FRIDAY JAM: Would you cry if I told you that I lied?
Posted Friday, April 8, 2022, at 12:00 AM
As my vinyl collection continues to grow, it happens in a variety of ways. Occasionally it involves a pristine, vintage copy of some classic record. Other times it's a brand new release -- perhaps even pressed in something fancier than simple black vinyl. (Seriously, my orange and black version of Spoon's latest record is awesome.) Other times it's a repressing of some classic album, but repressed on (gasp!) "180-gram audiophile quality vinyl."
Let me be clear: I'm rather discerning about my music, but I'm not audiophile. Sure, I notice when it's not the original version of a song -- or at least not the version to which I'm most accustomed. I notice the little flourishes, intentional and unintentional, in songs I love -- slight variations in the bassline, subtle drum fills, that moment when the guitarist's fingers lightly drag over a string. I love it all.
But in my close listening, one thing I never mind are the cracks and pops of an old record. (Skips are another story.) There's a warmth and a humanity to the wear on records, whether it's years of dust from years of non-use or scratches or worn grooves from years of constant use.
Also, it's a heck of a lot cheaper to expand your collection when you can get three or four records at a thrift store for less than five bucks.
Such was the case on Wednesday. I found myself in Crawfordsville with a little time to burn, so I visited the Goodwill store. (As an aside, why doesn't the Greencastle Goodwill have records? Thank God for the collections at Beyond Homeless Thrift Store and Rescued Treasures.)
Of course, I had to wade through a lot of stuff I didn't want. I don't think I've ever gone through a thrift store in small-town Indiana without having to weed out some Henry Mancini or Guy Lombardo. Our grandparents really loved those guys, apparently.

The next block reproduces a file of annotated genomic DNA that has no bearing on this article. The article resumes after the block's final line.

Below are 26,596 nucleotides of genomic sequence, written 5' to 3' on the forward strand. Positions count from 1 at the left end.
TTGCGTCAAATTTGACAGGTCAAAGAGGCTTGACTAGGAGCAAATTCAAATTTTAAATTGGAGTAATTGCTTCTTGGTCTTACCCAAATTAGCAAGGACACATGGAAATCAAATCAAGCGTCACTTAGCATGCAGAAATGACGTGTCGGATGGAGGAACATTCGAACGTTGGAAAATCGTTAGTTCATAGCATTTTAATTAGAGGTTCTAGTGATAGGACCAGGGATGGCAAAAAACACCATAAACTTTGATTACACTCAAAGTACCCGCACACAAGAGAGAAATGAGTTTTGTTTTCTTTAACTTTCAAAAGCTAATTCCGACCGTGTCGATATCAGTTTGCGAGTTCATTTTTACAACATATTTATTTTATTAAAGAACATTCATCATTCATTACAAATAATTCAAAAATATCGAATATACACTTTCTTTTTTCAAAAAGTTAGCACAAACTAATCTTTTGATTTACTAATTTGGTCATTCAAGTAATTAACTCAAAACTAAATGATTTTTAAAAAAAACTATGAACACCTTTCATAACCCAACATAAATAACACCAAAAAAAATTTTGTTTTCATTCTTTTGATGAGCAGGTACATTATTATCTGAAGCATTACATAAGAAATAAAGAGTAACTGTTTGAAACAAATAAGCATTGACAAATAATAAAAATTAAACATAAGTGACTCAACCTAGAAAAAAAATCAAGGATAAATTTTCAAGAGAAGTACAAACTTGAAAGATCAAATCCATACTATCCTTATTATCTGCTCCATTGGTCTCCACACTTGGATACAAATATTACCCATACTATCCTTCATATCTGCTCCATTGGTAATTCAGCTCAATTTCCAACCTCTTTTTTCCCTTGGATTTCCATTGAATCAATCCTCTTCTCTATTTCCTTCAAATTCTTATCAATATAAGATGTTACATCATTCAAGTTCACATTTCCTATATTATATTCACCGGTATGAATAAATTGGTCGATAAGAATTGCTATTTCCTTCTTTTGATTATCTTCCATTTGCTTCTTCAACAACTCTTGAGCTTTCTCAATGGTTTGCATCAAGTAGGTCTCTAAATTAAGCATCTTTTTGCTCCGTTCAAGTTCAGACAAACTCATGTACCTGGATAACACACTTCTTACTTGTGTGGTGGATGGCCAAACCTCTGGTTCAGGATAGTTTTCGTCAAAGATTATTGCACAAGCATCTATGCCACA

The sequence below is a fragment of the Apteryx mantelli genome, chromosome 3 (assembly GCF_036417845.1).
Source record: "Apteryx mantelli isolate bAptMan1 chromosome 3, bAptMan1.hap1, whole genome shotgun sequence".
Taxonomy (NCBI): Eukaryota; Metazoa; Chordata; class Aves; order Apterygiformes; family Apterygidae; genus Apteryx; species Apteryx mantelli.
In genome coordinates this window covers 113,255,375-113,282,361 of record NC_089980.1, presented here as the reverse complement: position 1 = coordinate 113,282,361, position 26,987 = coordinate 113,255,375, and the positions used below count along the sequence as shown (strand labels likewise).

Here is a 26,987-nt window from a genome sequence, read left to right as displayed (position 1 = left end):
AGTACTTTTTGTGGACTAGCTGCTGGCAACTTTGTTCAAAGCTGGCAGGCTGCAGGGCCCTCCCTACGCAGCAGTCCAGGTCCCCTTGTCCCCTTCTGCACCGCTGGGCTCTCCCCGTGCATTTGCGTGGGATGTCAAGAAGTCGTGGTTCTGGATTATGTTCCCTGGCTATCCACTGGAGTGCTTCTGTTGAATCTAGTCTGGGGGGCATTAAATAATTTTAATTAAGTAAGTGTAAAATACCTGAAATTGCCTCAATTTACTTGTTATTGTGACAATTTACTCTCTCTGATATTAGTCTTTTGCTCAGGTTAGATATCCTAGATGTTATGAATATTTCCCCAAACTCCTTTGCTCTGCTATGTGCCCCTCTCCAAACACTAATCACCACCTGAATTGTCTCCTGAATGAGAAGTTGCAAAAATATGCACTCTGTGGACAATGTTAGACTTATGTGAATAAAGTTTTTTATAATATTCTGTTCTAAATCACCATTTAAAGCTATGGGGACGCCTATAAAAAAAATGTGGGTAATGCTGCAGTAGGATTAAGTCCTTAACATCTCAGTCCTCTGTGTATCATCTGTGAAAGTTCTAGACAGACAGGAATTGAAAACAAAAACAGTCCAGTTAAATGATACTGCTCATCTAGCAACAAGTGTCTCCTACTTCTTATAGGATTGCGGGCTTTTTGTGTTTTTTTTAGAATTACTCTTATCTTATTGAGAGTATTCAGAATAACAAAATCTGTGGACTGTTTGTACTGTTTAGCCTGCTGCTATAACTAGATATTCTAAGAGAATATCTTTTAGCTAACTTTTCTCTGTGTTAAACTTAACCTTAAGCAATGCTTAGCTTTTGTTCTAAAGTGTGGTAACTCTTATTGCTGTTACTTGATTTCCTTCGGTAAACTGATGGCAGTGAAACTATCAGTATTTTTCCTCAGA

But I found some gems to bring home: "Wichita Lineman" by Glen Campbell, "Little Deuce Coupe" by The Beach Boys and "Bachman Turner Overdrive II."
Now, BTO in particular is one that I wouldn't have picked up for much more than two or three dollars, but $1.49 seemed like just the right price.
Now, this record sleeve in particular has seen its better days (see photo above). Extensive ring wear (which I actually like on a cheap purchase), water damage from who-knows-what and a spine that's impossible to read.
Also, what's up with the previous owner putting masking tape at the top, right corner? Was that for a yard sale at some time? Was that the "Dave H." who's indicated partially under the tape? Who exactly was Dave H? Did he love BTO and listen to this a lot or did it mainly sit on his shelf? The light scratches on the surface of the vinyl indicate the former, which makes me happy.
All of these thoughts were running through my mind as I dropped the needle.
And the music itself gave me pretty much what I expected -- guitar-driven, early 1970s rock featuring two of the three BTO songs I actually know in "Taking Care of Business" and "Let It Ride." The third hit I know, "You Ain't Seen Nothing Yet," came out a few years later.
In summation, I can say this was worth the $1.49 and then some. It's not going to be in heavy rotation, but every once in a while I really need to hear "Let It Ride," and it's nice knowing it's there on the shelf, waiting for me.
It's also waiting for you if you want to click the link below.